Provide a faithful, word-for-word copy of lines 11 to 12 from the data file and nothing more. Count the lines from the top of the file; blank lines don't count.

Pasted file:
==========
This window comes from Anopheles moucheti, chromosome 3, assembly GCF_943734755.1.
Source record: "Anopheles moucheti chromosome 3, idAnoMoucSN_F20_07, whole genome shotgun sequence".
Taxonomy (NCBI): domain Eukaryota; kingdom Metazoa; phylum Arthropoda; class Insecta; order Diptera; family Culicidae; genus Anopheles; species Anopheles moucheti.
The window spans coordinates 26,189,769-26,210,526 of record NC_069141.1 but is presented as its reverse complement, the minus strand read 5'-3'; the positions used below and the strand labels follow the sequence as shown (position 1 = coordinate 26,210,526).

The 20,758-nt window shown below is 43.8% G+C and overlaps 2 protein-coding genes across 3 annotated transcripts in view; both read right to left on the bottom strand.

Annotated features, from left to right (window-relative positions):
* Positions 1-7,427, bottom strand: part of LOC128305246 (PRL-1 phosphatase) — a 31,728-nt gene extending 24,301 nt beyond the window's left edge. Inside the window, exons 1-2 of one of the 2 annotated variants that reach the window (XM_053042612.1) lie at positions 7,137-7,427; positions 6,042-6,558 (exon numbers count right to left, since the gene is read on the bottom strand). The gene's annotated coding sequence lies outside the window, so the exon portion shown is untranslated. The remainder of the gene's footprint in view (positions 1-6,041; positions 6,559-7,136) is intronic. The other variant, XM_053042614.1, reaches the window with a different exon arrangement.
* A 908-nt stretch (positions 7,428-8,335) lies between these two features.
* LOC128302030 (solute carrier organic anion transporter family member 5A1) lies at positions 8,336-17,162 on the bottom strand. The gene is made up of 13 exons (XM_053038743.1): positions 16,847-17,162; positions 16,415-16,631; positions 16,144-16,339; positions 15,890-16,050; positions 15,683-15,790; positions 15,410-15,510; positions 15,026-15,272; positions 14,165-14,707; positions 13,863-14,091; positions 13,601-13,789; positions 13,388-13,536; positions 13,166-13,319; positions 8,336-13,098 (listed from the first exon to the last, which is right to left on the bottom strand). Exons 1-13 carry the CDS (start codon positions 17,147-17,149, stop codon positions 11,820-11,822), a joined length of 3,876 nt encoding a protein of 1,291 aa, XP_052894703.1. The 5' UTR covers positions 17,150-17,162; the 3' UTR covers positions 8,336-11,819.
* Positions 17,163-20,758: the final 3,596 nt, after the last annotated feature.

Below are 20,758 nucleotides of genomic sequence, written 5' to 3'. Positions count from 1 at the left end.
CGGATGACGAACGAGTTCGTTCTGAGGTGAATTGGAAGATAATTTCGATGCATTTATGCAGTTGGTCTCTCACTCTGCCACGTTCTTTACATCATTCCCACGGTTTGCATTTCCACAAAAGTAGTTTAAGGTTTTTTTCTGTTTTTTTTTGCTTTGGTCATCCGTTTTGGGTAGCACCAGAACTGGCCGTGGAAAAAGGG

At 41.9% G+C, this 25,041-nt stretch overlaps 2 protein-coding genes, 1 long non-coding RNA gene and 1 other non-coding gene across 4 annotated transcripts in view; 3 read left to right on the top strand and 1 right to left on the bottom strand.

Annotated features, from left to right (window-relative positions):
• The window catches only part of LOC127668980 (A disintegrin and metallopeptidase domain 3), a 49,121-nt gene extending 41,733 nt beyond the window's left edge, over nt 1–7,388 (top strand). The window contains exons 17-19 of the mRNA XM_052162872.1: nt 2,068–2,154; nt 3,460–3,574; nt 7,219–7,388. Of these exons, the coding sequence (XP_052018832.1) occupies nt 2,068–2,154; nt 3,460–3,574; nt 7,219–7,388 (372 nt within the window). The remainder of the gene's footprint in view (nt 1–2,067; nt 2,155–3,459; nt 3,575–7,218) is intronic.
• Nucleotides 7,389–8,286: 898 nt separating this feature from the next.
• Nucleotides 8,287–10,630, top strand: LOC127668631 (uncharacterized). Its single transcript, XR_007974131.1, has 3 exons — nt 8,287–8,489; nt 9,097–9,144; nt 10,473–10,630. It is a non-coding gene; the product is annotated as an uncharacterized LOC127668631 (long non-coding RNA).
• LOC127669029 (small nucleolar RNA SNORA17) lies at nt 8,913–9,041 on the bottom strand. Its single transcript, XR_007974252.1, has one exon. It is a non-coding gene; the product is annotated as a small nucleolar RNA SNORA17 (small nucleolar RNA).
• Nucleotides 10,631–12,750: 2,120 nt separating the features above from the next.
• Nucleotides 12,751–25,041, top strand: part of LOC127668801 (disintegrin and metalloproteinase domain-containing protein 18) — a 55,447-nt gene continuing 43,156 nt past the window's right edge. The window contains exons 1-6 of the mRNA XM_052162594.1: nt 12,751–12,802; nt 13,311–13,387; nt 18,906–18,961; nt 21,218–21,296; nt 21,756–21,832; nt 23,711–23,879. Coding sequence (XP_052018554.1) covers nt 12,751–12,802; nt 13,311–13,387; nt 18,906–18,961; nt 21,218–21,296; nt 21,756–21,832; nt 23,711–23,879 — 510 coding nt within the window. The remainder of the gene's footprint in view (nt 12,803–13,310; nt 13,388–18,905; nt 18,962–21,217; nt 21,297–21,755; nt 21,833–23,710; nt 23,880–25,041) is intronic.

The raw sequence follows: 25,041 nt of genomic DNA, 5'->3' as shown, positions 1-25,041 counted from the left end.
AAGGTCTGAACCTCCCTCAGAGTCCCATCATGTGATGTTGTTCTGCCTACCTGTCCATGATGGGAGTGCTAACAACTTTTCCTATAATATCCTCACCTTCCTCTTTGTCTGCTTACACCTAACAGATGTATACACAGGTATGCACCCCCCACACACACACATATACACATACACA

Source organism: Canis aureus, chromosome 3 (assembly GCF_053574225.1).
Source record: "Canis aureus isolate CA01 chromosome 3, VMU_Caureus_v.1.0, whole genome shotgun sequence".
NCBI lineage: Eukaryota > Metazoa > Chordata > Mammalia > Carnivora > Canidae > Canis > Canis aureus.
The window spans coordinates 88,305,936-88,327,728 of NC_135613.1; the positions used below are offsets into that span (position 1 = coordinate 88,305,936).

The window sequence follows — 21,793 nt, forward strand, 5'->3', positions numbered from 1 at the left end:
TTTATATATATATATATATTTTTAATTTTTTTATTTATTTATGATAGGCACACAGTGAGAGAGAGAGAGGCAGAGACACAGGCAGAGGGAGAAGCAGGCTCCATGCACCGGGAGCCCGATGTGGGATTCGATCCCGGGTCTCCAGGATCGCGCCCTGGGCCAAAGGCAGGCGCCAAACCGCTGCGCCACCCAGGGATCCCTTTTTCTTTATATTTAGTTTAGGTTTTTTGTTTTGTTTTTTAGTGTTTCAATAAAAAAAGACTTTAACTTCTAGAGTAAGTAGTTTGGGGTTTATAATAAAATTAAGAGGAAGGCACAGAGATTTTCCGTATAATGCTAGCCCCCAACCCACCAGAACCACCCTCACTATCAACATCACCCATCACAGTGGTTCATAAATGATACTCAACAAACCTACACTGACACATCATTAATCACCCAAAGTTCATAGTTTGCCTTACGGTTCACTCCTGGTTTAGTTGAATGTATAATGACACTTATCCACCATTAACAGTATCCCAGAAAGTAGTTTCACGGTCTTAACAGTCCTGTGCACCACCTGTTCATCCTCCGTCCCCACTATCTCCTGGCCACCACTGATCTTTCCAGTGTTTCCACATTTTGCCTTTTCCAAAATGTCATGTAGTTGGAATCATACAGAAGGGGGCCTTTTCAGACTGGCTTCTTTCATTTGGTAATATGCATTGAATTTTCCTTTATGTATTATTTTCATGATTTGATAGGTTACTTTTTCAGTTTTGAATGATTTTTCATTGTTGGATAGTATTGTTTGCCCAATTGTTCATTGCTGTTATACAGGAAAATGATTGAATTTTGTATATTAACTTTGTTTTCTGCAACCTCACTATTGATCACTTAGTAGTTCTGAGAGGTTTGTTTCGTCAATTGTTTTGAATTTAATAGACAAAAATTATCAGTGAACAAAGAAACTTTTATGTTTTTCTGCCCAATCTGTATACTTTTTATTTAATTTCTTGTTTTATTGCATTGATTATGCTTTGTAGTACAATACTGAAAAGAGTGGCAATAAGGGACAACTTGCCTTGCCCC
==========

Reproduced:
Below are 20,758 nucleotides of genomic sequence, written 5' to 3'. Positions count from 1 at the left end.
CGGATGACGAACGAGTTCGTTCTGAGGTGAATTGGAAGATAATTTCGATGCATTTATGCAGTTGGTCTCTCACTCTGCCACGTTCTTTACATCATTCCCACGGTTTGCATTTCCACAAAAGTAGTTTAAGGTTTTTTTCTGTTTTTTTTTGCTTTGGTCATCCGTTTTGGGTAGCACCAGAACTGGCCGTGGAAAAAGGG